“I don’t know whether I’m American or Hungarian,” declared Alexander Ondi, 21, as he mounted the scaffold on Monday, October 19th, 1931, in Budapest. Born in Texas, where he lived for 11 years before moving to Hungary, he had fallen foul of an emergency law aimed at curbing Communist outrages.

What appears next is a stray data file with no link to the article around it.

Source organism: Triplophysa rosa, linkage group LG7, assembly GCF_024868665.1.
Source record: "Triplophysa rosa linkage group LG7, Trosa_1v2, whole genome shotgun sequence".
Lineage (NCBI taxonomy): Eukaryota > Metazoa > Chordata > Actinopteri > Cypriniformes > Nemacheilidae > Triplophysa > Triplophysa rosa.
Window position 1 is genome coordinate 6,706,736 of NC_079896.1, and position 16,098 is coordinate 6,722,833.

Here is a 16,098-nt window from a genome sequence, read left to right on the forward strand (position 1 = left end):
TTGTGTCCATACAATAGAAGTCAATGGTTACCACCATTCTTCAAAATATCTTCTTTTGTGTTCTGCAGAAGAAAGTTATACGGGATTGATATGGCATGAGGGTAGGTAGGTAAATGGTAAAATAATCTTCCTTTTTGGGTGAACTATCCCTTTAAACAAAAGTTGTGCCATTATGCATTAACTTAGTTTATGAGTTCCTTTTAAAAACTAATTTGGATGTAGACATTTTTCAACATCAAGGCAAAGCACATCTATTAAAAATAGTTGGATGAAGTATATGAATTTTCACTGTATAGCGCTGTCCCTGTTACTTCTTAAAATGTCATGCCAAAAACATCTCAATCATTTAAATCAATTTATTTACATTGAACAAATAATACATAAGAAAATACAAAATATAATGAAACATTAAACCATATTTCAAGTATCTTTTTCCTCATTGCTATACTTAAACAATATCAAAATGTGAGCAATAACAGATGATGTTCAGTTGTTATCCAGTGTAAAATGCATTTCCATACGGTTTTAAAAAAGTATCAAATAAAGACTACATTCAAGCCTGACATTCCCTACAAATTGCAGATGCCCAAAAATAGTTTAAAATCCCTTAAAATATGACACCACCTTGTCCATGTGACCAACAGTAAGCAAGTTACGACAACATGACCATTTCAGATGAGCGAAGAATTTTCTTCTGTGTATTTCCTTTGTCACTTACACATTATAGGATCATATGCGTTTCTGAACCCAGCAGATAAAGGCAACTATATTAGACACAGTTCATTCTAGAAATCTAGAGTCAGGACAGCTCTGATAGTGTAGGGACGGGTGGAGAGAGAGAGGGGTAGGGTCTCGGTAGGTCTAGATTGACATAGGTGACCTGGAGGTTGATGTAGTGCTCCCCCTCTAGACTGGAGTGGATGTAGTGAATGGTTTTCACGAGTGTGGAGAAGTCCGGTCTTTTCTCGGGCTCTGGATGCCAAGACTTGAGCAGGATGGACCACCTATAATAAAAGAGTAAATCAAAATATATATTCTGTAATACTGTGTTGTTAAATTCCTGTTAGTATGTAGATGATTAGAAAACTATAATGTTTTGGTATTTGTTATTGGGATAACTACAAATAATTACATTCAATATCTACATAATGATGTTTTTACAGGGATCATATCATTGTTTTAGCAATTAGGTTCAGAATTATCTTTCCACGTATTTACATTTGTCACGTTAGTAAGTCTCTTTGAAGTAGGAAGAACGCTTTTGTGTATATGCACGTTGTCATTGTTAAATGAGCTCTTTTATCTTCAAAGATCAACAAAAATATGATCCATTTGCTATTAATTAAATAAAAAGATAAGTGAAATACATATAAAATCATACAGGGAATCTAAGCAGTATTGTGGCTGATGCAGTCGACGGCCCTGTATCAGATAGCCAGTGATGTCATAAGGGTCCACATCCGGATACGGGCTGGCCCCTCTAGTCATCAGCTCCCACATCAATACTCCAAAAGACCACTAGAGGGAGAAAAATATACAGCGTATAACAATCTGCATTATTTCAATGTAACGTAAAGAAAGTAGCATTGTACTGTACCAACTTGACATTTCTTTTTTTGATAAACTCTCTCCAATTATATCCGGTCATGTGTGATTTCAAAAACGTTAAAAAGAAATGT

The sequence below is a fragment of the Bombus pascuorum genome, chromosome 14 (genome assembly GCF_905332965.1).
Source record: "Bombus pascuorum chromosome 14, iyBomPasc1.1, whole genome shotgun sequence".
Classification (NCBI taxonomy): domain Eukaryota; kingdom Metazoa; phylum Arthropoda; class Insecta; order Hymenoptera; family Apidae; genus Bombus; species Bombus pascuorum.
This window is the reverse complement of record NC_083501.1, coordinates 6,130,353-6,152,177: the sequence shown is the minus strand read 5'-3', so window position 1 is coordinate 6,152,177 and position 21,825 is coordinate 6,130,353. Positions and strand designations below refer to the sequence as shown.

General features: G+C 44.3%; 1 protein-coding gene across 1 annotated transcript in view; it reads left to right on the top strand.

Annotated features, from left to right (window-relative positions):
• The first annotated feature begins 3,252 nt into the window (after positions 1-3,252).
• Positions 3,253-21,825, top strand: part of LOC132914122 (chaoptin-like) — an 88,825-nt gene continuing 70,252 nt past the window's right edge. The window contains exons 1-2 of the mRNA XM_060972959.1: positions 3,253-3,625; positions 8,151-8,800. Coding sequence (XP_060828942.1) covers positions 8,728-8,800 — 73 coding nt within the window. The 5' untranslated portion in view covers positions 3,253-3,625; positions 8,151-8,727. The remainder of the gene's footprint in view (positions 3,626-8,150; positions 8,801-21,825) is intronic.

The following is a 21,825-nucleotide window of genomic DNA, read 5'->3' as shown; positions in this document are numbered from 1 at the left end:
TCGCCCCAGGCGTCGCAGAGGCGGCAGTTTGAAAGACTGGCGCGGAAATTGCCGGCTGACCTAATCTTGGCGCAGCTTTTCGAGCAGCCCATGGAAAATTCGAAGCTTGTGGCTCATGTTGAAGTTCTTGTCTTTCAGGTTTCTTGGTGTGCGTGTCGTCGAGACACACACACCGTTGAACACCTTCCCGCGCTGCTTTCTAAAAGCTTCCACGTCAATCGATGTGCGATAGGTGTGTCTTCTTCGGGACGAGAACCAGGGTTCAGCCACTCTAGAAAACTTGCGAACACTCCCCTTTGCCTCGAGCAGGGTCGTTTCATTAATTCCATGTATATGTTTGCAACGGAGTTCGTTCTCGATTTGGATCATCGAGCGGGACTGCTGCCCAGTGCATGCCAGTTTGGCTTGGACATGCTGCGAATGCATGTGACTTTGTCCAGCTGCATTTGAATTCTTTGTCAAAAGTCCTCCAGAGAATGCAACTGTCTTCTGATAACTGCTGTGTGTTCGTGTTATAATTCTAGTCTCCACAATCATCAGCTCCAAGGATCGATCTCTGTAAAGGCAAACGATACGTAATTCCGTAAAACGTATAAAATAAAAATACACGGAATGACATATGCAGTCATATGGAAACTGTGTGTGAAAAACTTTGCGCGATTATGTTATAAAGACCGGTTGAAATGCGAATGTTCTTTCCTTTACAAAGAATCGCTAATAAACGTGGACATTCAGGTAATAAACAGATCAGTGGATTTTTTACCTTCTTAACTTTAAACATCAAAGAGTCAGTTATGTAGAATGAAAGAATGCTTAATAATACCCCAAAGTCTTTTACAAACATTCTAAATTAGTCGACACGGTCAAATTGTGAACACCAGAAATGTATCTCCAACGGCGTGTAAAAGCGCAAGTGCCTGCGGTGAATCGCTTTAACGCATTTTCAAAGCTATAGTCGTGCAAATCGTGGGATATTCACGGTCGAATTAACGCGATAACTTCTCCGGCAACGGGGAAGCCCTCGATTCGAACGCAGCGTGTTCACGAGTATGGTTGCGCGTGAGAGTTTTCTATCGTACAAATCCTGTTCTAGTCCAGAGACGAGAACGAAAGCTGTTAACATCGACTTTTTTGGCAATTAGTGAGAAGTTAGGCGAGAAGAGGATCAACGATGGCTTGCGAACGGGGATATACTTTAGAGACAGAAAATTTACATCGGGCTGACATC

Ondi and an accomplice had robbed a Budapest bank at gunpoint. Although no one was hurt in the robbery and the two men were quickly caught, their crime was one of the “outrages” for which the punishment was death. Ondi’s accomplice, who at 18 was under-age, was sentenced to 15 years’ penal servitude.